High Tech Hide and Seek

They call it "Geocaching, and it's probably one of the most successful, technology-enabled sports of this millenium, making use of both global positioning devices and the Internet. It's also a good glimpse at how new and unknowable the results of the Human-Technology-Fun (H-T-F) connection can be.

"The basic idea," explain the authors of the geocaching website, "is to have individuals and organizations set up caches all over the world and share the locations of these caches on the internet. GPS users can then use the location coordinates to find the caches. Once found, a cache may provide the visitor with a wide variety of rewards. All the visitor is asked to do is if they get something they should try to leave something for the cache. "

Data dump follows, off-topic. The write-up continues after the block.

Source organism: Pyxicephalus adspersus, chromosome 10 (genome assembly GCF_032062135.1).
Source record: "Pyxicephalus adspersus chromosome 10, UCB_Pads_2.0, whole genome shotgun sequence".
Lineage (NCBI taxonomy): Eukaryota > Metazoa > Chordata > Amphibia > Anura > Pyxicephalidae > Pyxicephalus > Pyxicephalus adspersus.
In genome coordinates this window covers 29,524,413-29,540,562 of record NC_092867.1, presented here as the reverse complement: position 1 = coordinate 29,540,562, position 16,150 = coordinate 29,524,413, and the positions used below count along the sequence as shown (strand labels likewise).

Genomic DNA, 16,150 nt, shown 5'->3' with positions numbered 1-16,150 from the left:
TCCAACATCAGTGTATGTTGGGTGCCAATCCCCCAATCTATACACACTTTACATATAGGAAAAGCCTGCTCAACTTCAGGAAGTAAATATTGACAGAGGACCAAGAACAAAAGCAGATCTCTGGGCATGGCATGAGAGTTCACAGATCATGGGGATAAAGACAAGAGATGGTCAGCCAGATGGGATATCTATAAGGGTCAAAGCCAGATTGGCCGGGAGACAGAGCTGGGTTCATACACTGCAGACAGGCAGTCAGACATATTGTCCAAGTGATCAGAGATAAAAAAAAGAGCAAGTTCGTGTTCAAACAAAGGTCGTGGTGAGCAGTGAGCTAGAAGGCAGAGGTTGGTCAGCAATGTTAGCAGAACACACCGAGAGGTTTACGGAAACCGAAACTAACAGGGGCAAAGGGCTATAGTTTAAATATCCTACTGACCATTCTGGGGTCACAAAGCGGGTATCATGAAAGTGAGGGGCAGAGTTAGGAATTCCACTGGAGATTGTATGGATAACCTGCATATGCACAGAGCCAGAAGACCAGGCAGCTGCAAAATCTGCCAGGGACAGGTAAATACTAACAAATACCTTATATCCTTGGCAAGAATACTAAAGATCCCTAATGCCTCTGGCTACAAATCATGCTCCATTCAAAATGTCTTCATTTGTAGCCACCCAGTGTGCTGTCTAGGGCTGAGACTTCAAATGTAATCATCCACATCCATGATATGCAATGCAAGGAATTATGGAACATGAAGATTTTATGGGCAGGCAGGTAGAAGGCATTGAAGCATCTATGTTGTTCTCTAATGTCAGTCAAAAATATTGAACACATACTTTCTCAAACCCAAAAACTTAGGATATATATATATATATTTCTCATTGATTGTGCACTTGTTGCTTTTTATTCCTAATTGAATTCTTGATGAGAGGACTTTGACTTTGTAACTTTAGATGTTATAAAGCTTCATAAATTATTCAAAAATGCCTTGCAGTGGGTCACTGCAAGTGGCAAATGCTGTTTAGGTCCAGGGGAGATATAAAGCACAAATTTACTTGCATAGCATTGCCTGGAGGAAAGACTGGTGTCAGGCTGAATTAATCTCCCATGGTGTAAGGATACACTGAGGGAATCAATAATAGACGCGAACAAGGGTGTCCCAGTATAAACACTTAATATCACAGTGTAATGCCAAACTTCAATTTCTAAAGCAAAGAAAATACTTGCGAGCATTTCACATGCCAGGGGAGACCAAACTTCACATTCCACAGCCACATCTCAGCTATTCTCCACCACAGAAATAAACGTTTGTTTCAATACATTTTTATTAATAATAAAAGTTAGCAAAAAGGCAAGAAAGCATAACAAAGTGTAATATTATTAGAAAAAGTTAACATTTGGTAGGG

According to this brief history of geocaching: "When the GPS signal degradation called Select Availabilty (SA) was removed by the Clinton Administration May 1st, 2000 ( statement ), it opened up the possibility of games like this one. On May 3rd, a container of goodies was hidden by a someone outside of Portland, Oregon - in celebration of the removing of Selective Availability. By May 6th the cache was visited twice, and logged in the logbook once. Mike Teague was the first to find the container, and built his personal web page to document these containers and their locations that were posted to the sci.geo.satellite-nav newsgroup...As of today, there are 76496 active caches in 190 countries."

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